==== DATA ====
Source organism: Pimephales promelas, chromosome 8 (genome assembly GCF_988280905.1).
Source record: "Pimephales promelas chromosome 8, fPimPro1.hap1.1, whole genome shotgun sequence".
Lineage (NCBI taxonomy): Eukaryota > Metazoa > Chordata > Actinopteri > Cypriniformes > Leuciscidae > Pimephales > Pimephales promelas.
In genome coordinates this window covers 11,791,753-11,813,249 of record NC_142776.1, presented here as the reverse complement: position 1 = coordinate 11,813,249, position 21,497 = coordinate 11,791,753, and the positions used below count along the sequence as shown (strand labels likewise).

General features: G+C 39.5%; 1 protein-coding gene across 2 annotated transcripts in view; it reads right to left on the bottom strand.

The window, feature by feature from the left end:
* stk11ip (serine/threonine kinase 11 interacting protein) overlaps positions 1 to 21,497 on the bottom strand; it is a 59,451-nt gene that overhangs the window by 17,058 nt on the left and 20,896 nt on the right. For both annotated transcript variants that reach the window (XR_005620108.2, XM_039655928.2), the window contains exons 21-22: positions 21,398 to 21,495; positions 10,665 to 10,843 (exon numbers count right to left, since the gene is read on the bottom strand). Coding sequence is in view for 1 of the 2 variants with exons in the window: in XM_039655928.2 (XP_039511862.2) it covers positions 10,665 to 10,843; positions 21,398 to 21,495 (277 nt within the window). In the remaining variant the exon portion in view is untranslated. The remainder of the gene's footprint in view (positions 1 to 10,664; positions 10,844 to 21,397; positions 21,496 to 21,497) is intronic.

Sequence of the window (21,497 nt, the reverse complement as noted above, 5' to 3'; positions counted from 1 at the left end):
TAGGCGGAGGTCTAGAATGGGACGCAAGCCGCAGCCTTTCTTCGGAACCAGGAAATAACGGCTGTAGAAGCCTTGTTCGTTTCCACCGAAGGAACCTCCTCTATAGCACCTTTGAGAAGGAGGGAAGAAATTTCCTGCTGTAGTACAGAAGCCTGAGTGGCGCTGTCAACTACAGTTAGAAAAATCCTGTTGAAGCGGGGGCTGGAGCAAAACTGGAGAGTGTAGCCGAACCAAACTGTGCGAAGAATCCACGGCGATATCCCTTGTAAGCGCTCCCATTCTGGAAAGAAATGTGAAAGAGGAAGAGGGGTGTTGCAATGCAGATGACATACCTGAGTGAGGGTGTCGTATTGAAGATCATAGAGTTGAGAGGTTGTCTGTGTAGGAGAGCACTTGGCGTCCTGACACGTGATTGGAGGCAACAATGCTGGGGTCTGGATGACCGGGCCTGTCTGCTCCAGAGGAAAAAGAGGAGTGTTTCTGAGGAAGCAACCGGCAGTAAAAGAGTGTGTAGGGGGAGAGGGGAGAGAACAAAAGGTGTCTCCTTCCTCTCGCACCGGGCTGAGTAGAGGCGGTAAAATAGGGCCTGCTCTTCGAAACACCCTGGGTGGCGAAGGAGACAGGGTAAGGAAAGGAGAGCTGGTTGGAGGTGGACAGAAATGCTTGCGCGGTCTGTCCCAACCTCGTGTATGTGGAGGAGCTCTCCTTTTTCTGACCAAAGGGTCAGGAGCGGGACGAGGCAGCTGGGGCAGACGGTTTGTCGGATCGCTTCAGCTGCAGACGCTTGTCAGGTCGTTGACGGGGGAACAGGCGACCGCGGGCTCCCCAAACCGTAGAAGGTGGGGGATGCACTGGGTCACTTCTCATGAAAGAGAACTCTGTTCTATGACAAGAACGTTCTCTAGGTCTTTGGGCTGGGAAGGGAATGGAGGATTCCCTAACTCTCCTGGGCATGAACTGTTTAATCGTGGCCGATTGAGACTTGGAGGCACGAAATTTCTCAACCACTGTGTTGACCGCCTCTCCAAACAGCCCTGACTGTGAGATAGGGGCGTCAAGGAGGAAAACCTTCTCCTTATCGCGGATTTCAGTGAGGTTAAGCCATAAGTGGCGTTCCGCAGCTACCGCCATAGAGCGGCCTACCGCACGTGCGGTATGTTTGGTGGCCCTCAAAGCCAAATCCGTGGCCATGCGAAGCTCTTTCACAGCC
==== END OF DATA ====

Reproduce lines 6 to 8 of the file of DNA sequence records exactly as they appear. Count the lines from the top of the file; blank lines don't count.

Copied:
The window, feature by feature from the left end:
* stk11ip (serine/threonine kinase 11 interacting protein) overlaps positions 1 to 21,497 on the bottom strand; it is a 59,451-nt gene that overhangs the window by 17,058 nt on the left and 20,896 nt on the right. For both annotated transcript variants that reach the window (XR_005620108.2, XM_039655928.2), the window contains exons 21-22: positions 21,398 to 21,495; positions 10,665 to 10,843 (exon numbers count right to left, since the gene is read on the bottom strand). Coding sequence is in view for 1 of the 2 variants with exons in the window: in XM_039655928.2 (XP_039511862.2) it covers positions 10,665 to 10,843; positions 21,398 to 21,495 (277 nt within the window). In the remaining variant the exon portion in view is untranslated. The remainder of the gene's footprint in view (positions 1 to 10,664; positions 10,844 to 21,397; positions 21,496 to 21,497) is intronic.

Sequence of the window (21,497 nt, the reverse complement as noted above, 5' to 3'; positions counted from 1 at the left end):